Rohingya refugees

In Myanmar, a Genocide by Any Other Name

Once upon a time here in Dhaka, Bangladesh, this teeming city on the Buriganga River, the bells of the Holy Resurrection Church echoed for miles. Armenians built their house of Orthodox Christian worship amid the palm groves in 1781, almost two centuries after Persian Shah Abbas the Great conquered eastern Armenia and thousands of them migrated to Bengal. They and their progeny prospered as traders in jute, silk and leather. In 1880, the church clock stopped ticking, perhaps because of rust from the tropical damp, and the bells rang no more. Despite that ill omen, the Armenians of Dhaka were among the lucky few of their compatriots spared the Ottoman Turks’ genocide during World War I.

Yet genocide is no stranger to Bangladesh, known from 1947 to 1971 as East Pakistan. More than a million Bangladeshis died during the India-Pakistan War of 1971, when West Pakistani soldiers raped tens of thousands of Bangladeshi women and sent millions of refugees fleeing to India for safety. After Pakistan conceded Bangladesh’s independence, the Bangladeshis themselves proved susceptible to the genocidal urge, slaughtering Muslim Biharis and Buddhist Chakmas.

Now, nearly 50 years later, genocide haunts the country again. This time, the Bangladeshis are neither victims nor perpetrators. They are witnesses who have provided haven to more than 620,000 survivors of the mass executions, expulsions and rapes that Myanmar’s army and Buddhist paramilitaries have committed since last August. What baffles people here in Dhaka is that the United Nations, the United States, the European Union and other preachers of international morality refrain from labeling the killings and expulsions as genocide. Important visitors to Myanmar, including Pope Francis just this week, shy away from so much as referring to the victims by the name they use to describe themselves — Rohingyas — lest they upset the country’s military and jeopardize its fragile transition to democracy. The Burmese ruling class denies the Rohingyas’ existence as a people.

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A Syrian government forces soldier observes artillery fire on April 1, 2017, near Qumhanah in the central province of Hama.

The Syrian Civil War Is Decided

Syrian President Bashar al Assad must have taken a lesson or two from the master American politician, late Chicago Mayor Richard J. Daley. When Chicago police beat and abused young anti-war demonstrators during the Democratic National Convention in 1968, the party establishment turned against the Windy City’s leading official, just as in 2011 much of the world condemned al Assad’s treatment of anti-government protesters. Liberals called Daley a fascist then; later, U.S. politicians labeled al Assad a tyrant.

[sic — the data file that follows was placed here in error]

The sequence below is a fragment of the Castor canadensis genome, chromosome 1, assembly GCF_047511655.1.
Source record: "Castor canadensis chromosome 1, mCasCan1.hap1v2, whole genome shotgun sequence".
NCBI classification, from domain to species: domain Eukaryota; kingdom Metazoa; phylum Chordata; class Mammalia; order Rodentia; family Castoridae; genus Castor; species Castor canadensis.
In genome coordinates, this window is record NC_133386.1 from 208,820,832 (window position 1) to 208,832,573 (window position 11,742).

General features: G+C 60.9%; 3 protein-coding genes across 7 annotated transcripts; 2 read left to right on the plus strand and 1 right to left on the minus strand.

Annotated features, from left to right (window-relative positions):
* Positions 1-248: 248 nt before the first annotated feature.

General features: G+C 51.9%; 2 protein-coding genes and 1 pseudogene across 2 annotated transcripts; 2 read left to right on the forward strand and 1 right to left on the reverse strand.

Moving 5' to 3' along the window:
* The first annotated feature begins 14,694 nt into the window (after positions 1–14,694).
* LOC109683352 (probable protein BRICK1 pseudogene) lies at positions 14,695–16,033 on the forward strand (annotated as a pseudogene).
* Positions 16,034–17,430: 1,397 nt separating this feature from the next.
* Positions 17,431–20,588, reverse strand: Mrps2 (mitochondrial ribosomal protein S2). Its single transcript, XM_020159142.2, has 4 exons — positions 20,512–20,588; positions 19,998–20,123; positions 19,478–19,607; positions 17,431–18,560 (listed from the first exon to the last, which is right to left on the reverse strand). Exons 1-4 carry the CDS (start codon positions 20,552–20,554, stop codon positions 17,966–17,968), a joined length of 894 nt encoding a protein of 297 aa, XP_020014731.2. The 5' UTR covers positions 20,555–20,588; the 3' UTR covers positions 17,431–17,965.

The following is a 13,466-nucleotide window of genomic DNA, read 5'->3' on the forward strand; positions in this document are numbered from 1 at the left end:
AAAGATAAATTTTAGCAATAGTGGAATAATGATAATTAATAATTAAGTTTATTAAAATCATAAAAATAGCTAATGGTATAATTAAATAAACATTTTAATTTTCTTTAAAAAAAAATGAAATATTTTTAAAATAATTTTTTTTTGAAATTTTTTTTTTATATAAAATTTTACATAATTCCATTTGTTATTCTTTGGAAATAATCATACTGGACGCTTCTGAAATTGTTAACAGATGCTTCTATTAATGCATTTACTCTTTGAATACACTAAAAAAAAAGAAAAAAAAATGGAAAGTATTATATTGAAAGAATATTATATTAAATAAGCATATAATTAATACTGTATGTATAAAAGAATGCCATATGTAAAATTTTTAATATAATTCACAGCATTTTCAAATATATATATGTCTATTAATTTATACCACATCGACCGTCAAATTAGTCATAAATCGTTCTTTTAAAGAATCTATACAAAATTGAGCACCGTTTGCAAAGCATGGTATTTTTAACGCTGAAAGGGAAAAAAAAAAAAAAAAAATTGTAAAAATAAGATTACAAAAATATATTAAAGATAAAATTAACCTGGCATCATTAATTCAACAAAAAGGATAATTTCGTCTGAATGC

Many Democrats called for Daley’s resignation in 1968, but Chicago voters gave “Hizzoner” an unprecedented fifth term in April 1971 by a majority of 70 percent. At a press conference the next day, one journalist reminded Daley about the leading Democrats who had condemned him in 1968 — Ted Kennedy, George McGovern, Hubert Humphrey and Edmund Muskie, among others. The reporter then asked, as legendary Chicago newspaperman Mike Royko wrote in his biography of Daley, “Have any of them telephoned with congratulations?”

Daley smiled and answered, “All of them did.”

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Operation Enduring Operation

Benito Mussolini might have been speaking about the Afghans when he said of his countrymen, “It’s not impossible to govern Italians, it’s useless”. British, Russian and American efforts to impose effective rule over Afghanistan’s plains have brought only devastation to both governors and governed. Yet the Americans, despite a formal end to combat operations, persist in the Sisyphean struggle to bring their version of stability to the country.

Joshua Partlow, who covered the American war in Afghanistan for the Washington Post, has produced a book that is a cut above the usual journalistic fare of “I watched in horror as …”. The author is as sensitive to Afghan culture and history as he is to the difficulties faced by bewildered fellow Americans who have been thrust into a society they do not understand. This well-written investigation navigates the poisonous relationship between the United States and its ostensible client family, the Karzais, with sympathy for both.

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Iraqi Kurdistan: The Fight for a Seat at the Table of Nations

The result of Iraqi Kurdistan’s independence referendum was never in doubt, but the budding state’s future is. Of the 72 percent of registered voters who turned up at the polls, a little more than 93 percent opted to separate their homeland from Iraq. Independence, however, is fraught with the dangers of disputed borders, ferocious opposition from its neighbors and internal dissent.